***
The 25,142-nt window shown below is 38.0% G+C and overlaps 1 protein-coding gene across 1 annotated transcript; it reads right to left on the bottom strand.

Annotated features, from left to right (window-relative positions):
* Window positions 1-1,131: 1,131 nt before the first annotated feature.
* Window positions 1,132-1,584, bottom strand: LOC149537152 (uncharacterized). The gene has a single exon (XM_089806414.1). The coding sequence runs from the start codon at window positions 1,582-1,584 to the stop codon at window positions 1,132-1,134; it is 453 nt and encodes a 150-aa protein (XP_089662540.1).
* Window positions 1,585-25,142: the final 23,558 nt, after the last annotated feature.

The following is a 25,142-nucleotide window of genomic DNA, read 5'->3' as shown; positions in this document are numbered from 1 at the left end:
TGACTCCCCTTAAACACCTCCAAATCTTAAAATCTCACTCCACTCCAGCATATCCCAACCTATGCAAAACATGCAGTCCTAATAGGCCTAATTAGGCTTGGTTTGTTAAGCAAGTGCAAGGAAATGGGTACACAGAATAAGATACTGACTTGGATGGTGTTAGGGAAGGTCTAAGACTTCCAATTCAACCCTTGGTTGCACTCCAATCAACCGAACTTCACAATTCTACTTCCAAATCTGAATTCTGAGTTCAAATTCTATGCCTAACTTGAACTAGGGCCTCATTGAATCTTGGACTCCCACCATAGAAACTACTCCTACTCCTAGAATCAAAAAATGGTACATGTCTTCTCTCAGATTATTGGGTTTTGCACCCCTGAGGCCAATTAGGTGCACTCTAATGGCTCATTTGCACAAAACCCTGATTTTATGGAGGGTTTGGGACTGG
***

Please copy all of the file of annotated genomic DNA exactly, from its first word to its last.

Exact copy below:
The 25,142-nt window shown below is 38.0% G+C and overlaps 1 protein-coding gene across 1 annotated transcript; it reads right to left on the bottom strand.

Annotated features, from left to right (window-relative positions):
* Window positions 1-1,131: 1,131 nt before the first annotated feature.
* Window positions 1,132-1,584, bottom strand: LOC149537152 (uncharacterized). The gene has a single exon (XM_089806414.1). The coding sequence runs from the start codon at window positions 1,582-1,584 to the stop codon at window positions 1,132-1,134; it is 453 nt and encodes a 150-aa protein (XP_089662540.1).
* Window positions 1,585-25,142: the final 23,558 nt, after the last annotated feature.

The following is a 25,142-nucleotide window of genomic DNA, read 5'->3' as shown; positions in this document are numbered from 1 at the left end:
TGACTCCCCTTAAACACCTCCAAATCTTAAAATCTCACTCCACTCCAGCATATCCCAACCTATGCAAAACATGCAGTCCTAATAGGCCTAATTAGGCTTGGTTTGTTAAGCAAGTGCAAGGAAATGGGTACACAGAATAAGATACTGACTTGGATGGTGTTAGGGAAGGTCTAAGACTTCCAATTCAACCCTTGGTTGCACTCCAATCAACCGAACTTCACAATTCTACTTCCAAATCTGAATTCTGAGTTCAAATTCTATGCCTAACTTGAACTAGGGCCTCATTGAATCTTGGACTCCCACCATAGAAACTACTCCTACTCCTAGAATCAAAAAATGGTACATGTCTTCTCTCAGATTATTGGGTTTTGCACCCCTGAGGCCAATTAGGTGCACTCTAATGGCTCATTTGCACAAAACCCTGATTTTATGGAGGGTTTGGGACTGG